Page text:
Since this is the first section I'm writing about an Atari console, let me
just say that I didn't grow up playing Atari games. In fact,
everyone I know used to call video game consoles "Atari's". The
genuine brand had no special significance or meaning to any of us,
probably because the company was at its height of success before I was
even born. Having said that, Atari was responsible for a line of
successful consoles and daring ideas that paved the way for many other
companies to make it big in the industry. There's more information
about its legendary consoles in other sections.
The idea for a portable Atari console first came up in 1981 in the form of the Atari 2200; a smaller-sized 2600 that would have the advantage of being self-contained and not requiring it to be wired up to a TV screen. The design of the system, however, proved disappointing and unfeasible in terms of portability and so the concept was abandoned the following year.
In 1987, a small company called Epyx managed to complete a design for a revolutionary new portable game system called the Handy. Unfortunately, they didn't have the financial capability to produce it. Atari seized the opportunity and bought the full rights to the Handy, renaming it Lynx and releasing it two years later. Why it took two years to get it to the market is anyone's guess. The Lynx was the first color-screened handheld ever!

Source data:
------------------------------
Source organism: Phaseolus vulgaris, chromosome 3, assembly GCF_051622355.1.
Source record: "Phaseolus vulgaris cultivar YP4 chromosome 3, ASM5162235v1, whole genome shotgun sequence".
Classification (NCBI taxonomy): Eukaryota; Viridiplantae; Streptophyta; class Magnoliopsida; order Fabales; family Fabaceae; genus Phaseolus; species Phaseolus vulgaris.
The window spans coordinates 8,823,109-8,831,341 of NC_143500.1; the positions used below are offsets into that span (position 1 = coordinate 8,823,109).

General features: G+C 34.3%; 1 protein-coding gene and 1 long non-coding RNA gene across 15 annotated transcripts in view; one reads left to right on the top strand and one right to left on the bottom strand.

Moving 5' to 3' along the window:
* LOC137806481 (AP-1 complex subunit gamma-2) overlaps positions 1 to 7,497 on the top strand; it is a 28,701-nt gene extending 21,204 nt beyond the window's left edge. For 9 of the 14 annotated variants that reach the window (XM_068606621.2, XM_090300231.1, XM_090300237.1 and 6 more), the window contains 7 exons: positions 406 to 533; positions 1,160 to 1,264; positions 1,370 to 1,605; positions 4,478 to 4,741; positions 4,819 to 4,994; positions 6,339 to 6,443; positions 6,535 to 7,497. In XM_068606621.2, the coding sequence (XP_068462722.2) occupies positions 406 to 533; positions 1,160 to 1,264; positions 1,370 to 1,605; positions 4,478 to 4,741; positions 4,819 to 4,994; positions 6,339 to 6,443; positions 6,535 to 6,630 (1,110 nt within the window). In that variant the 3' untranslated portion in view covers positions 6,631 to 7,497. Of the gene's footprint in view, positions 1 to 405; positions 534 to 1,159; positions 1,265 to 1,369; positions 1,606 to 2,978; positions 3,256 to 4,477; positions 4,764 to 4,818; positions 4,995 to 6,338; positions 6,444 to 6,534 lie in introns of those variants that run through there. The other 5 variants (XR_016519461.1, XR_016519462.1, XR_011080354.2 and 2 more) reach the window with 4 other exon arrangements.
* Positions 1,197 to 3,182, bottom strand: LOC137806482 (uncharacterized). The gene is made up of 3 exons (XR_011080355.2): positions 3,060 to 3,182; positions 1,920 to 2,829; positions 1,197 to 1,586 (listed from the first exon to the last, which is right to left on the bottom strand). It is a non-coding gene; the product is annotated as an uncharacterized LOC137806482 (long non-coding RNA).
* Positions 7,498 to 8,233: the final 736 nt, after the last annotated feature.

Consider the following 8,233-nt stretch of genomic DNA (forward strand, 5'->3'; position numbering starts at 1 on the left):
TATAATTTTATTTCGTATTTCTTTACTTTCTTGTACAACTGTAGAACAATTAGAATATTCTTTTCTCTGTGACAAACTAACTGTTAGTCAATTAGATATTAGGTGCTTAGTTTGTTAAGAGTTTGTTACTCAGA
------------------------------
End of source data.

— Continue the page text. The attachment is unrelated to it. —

In 1989, Atari released a second version of the Lynx with a number of improvements including an extra hour of battery life, a sharper LCD screen, a button to switch off the backlight (to save on battery power when games are paused), a Power LED (it blinked when the battery was low) and rubber grips on the back, all encased in a smaller more rectangle-looking black casing. The Lynx II was backward-compatible with all Lynx games and was later advertised as being able to communicate directly with the upcoming 64-bit Jaguar.
Sales were very good for quite some time, however, rival companies such as NEC soon started making things uncomfortable for Atari with the release of their TurboExpress. Nintendo and Sega did their part too with their Game Boy and Game Gear, respectively. A few years after the re-release in 1991, stores started favoring other handhelds over the Lynx, causing it to die a slow death.
Accessories for the Lynx included the ComLynx cable for multiplayer games, AC adaptor, cigarette lighter adaptor, sun shield/sun guard, battery pack (D type) and a carrying case.
The Lynx retailed for $189.95. Over 100 games were released for the system, which by the way was based on Amiga software, and another 50 were sadly never released.
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